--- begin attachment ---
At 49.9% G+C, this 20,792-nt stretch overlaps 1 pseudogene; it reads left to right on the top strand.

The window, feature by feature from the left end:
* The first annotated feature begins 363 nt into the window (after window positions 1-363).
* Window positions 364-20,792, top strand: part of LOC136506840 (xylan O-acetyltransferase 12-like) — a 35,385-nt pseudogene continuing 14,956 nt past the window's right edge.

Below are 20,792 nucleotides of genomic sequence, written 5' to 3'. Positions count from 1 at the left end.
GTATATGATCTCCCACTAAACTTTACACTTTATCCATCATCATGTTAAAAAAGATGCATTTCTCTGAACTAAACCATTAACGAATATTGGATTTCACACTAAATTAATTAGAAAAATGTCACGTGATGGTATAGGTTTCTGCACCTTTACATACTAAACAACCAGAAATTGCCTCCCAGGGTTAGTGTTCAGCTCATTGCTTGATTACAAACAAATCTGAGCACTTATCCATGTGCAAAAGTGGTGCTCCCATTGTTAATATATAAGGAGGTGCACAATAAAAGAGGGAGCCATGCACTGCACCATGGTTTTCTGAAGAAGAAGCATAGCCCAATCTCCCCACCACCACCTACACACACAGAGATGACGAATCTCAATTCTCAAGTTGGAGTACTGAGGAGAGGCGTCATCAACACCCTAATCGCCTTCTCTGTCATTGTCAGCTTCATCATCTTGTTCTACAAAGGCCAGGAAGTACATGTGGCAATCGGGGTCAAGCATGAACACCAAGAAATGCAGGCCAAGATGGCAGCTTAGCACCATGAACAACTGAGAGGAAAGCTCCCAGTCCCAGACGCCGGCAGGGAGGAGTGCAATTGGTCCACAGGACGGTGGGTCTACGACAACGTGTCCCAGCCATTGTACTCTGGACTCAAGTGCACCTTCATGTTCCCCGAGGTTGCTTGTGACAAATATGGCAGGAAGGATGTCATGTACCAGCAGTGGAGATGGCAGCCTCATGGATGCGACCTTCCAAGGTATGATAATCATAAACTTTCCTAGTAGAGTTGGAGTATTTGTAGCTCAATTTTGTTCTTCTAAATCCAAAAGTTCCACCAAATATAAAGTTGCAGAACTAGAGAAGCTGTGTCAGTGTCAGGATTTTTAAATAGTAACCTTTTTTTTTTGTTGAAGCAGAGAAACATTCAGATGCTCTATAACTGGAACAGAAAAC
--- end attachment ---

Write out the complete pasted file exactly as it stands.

At 49.9% G+C, this 20,792-nt stretch overlaps 1 pseudogene; it reads left to right on the top strand.

The window, feature by feature from the left end:
* The first annotated feature begins 363 nt into the window (after window positions 1-363).
* Window positions 364-20,792, top strand: part of LOC136506840 (xylan O-acetyltransferase 12-like) — a 35,385-nt pseudogene continuing 14,956 nt past the window's right edge.

Below are 20,792 nucleotides of genomic sequence, written 5' to 3'. Positions count from 1 at the left end.
GTATATGATCTCCCACTAAACTTTACACTTTATCCATCATCATGTTAAAAAAGATGCATTTCTCTGAACTAAACCATTAACGAATATTGGATTTCACACTAAATTAATTAGAAAAATGTCACGTGATGGTATAGGTTTCTGCACCTTTACATACTAAACAACCAGAAATTGCCTCCCAGGGTTAGTGTTCAGCTCATTGCTTGATTACAAACAAATCTGAGCACTTATCCATGTGCAAAAGTGGTGCTCCCATTGTTAATATATAAGGAGGTGCACAATAAAAGAGGGAGCCATGCACTGCACCATGGTTTTCTGAAGAAGAAGCATAGCCCAATCTCCCCACCACCACCTACACACACAGAGATGACGAATCTCAATTCTCAAGTTGGAGTACTGAGGAGAGGCGTCATCAACACCCTAATCGCCTTCTCTGTCATTGTCAGCTTCATCATCTTGTTCTACAAAGGCCAGGAAGTACATGTGGCAATCGGGGTCAAGCATGAACACCAAGAAATGCAGGCCAAGATGGCAGCTTAGCACCATGAACAACTGAGAGGAAAGCTCCCAGTCCCAGACGCCGGCAGGGAGGAGTGCAATTGGTCCACAGGACGGTGGGTCTACGACAACGTGTCCCAGCCATTGTACTCTGGACTCAAGTGCACCTTCATGTTCCCCGAGGTTGCTTGTGACAAATATGGCAGGAAGGATGTCATGTACCAGCAGTGGAGATGGCAGCCTCATGGATGCGACCTTCCAAGGTATGATAATCATAAACTTTCCTAGTAGAGTTGGAGTATTTGTAGCTCAATTTTGTTCTTCTAAATCCAAAAGTTCCACCAAATATAAAGTTGCAGAACTAGAGAAGCTGTGTCAGTGTCAGGATTTTTAAATAGTAACCTTTTTTTTTTGTTGAAGCAGAGAAACATTCAGATGCTCTATAACTGGAACAGAAAAC